EMBRACE YOUR PROCRASTINATION

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By Robyn Doolittle

Editor-in-Chief

In Grade 7, Ms. Symington told my class we’d never succeed unless we learned to finish our work in advance. In Grade 12, Mr. Fitch lectured that even if we’d danced through high school, cramming at the last minute, that kind of work ethic just wasn’t going to fly in university.

Then, sure enough, before graduating from Ryerson, more than one professor sternly explained that, “you may have been able to coast through your undergrad by pulling all-nighters before exams and essay due dates, but that kind of time management just isn’t going to work in grad school.”

Now, here I am, with a framed degree in the bottom of a box at my parent’s house, still completely unable to do anything before the last possible minute. After more than 10 years of successfully procrastinating my way through life, I’ve decided to embrace it. I’m never going to change; I’m a journalist for crying out loud. I’m supposed to work to deadline. And you know what? I’m okay with it.

And for everyone studying to be in another profession, you should be okay with it too. As an employer, who would you prefer to have on your team? A person who is able — nay, comfortable — to function and produce quality work when the pressure’s on, or someone who takes weeks, even months, to finish a project others are able to complete in just hours?

Given a choice, I’d hire the former.

And if you need more convincing to cross to the dark side, a newly released study out of Alberta reveals the vast majority of us young scholars are avid procrastinators.

Piers Steel, a University of Calgary professor, recently completed a 10-year long comprehensive analysis of previous studies regarding procrastination. In it, he found that 15-20 per cent of people procrastinate, while as many as 75 per cent of students regularly put things off.

Features editor Carla Wintersgill takes a closer look at this personally validating study — The Nature of Procrastination: A Meta-Analytic and Theoretical Review of Quintessential Self-Regulatory Failure — on pages 8 and 9.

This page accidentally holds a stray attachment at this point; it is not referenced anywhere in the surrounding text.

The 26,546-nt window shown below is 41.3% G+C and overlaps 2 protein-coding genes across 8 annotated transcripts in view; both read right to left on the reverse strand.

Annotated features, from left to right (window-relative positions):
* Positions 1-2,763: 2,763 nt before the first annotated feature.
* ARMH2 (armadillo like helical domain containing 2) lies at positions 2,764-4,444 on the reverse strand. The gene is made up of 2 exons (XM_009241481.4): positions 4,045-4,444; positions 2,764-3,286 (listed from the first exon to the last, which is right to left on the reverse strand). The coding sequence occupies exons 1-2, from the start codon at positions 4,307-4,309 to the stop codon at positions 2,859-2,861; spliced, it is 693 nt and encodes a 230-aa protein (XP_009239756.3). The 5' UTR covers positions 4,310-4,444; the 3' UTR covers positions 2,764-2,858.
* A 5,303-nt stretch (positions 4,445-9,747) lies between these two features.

Steel even developed a mathematical formula relating to the issue, and if there’s anything I’ve learned during my education, it’s not to question anything relating to that particular subject.

Even now, with only hours until The Eyeopener is due at the printers, I find myself mindlessly clicking through YouTube and various celebrity gossip websites. Not that I haven’t watched “Dick in a Box” more than a dozen times, but it always provokes an interesting debate among section editors. Which Saturday Night Live sketch is funnier, “Dick in a Box,” or the Natalie Portman rap?

But we’re not alone. As stated on the University of Calgary website, “Procrastination and You,” the great Leonardo da Vinci was a renowned procrastinator.

Apparently, The Last Supper was only completed when the patron threatened to pull funding. Furthermore, the Mona Lisa took 20 years to finish. Either way, everyone enjoys the much-needed distraction from school and work.

And to date, the paper always seems to end up on the stands Wednesday morning. Sometimes there are a few more spelling mistakes than we’d like, but if anything is a time waster, it’s regret. So now if you’ll excuse me, I’ve left this editorial unprecedentedly late. But I’m not worried. I’ve been training my whole life for this.

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